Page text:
Bhathena, who joins from the Greater London Authority, has pledged to reach all communities across Coventry, not just regular arts attenders.

Photo of Chenine Bhathena
Chenine Bhathena at Coventry Cathedral

Chenine Bhathena has been appointed Creative Director for Coventry’s year as UK City of Culture 2021.

Currently Senior Culture Manager at the Greater London Authority (GLA), where she leads the Culture and Placemaking Team and was Programme Director for the £3.5m London Borough of Culture award, Bhathena will start in the role from July.

“This is an amazing opportunity to shine a global spotlight on Coventry and highlight the rich heritage and the brilliant community in the city,” she told AP.

“I want more artists and people to visit – I want to increase tourism. I see the year as a fantastic chance to work with people across Coventry, and to co-create with all communities.”

Career

Bhathena’s current role at the GLA has seen her lead a range of high-profile arts programmes for the Mayor, such as the inaugural Lumiere London light festival in 2016 and creative initiatives to increase engagement with the river Thames.

From 2009-2013 she worked as London 2012 Creative Programmer, leading the £8m programme of outdoor arts events across greater London as part of the London 2012 festival. Prior to that she spent four years as Arts Council England’s national lead for Outdoor Arts, and 15 years as an independent producer.

Coventry’s winning bid for the UK City of Culture title follows a year of success in Hull in 2017, which saw 95% of the city’s residents attend a programmed cultural activity and a 30% increase in ticket sales for Hull’s arts venues.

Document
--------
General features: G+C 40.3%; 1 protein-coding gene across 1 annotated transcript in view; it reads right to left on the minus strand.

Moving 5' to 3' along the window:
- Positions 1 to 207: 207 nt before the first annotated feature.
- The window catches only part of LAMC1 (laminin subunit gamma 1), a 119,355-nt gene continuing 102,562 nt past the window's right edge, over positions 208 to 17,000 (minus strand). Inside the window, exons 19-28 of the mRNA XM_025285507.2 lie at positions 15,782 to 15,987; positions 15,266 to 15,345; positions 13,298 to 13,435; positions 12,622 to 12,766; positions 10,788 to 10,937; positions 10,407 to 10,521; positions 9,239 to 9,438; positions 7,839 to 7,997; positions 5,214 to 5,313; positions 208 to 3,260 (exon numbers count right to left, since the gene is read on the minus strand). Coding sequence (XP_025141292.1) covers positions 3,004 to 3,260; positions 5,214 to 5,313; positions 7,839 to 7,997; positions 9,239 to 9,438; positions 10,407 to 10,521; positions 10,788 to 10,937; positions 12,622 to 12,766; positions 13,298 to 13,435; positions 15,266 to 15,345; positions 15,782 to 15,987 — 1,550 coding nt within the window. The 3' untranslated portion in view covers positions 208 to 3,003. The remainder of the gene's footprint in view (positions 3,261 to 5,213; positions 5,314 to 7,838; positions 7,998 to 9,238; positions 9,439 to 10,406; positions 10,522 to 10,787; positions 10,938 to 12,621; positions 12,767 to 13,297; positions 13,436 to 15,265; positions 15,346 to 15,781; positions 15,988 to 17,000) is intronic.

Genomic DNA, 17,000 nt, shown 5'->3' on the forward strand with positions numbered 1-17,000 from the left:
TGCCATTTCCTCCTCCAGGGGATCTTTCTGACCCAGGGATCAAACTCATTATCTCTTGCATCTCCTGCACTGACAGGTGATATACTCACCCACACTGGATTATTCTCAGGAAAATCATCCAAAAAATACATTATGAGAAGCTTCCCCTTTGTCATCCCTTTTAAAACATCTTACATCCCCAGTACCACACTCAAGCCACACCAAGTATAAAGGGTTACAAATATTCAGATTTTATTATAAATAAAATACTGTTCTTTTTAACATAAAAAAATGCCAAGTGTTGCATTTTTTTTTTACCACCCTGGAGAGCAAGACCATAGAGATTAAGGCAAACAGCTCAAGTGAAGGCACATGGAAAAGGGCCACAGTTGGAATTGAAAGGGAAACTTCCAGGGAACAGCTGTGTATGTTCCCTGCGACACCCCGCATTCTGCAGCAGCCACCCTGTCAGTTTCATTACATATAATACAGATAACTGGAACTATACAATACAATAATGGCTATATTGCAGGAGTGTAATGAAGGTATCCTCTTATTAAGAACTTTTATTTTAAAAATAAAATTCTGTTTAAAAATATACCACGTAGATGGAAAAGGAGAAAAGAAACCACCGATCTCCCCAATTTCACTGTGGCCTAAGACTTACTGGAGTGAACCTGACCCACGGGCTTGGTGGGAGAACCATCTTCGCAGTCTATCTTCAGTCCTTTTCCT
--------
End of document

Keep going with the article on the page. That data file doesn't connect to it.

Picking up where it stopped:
Bhathena praised Hull’s achievements but stressed the cities are in a “different location, with a different heritage, and with different story to tell”.

She continued: “We want to focus on the diversity of the city and shine a light on young people. Coventry is one of the youngest cities in the country, and we want to tap into this curiosity and dynamism.

“We want to reach all parts of the community – not just regular arts attenders. We’re excited about working on great projects with carers and working closely with refugees.”

She dismissed concerns raised by some about the risk that place-based culture schemes can lead to gentrification, saying culture is neither a tool for regeneration nor gentrification and instead a way of connecting and strengthening communities.

“Regeneration is happening anyway, and it’s true gentrification can sometimes follow from that,” she added.

“My job is to listen to people and hear what they need so that culture can be used to make regeneration a positive experience for everyone – and we will work to bring communities together.”

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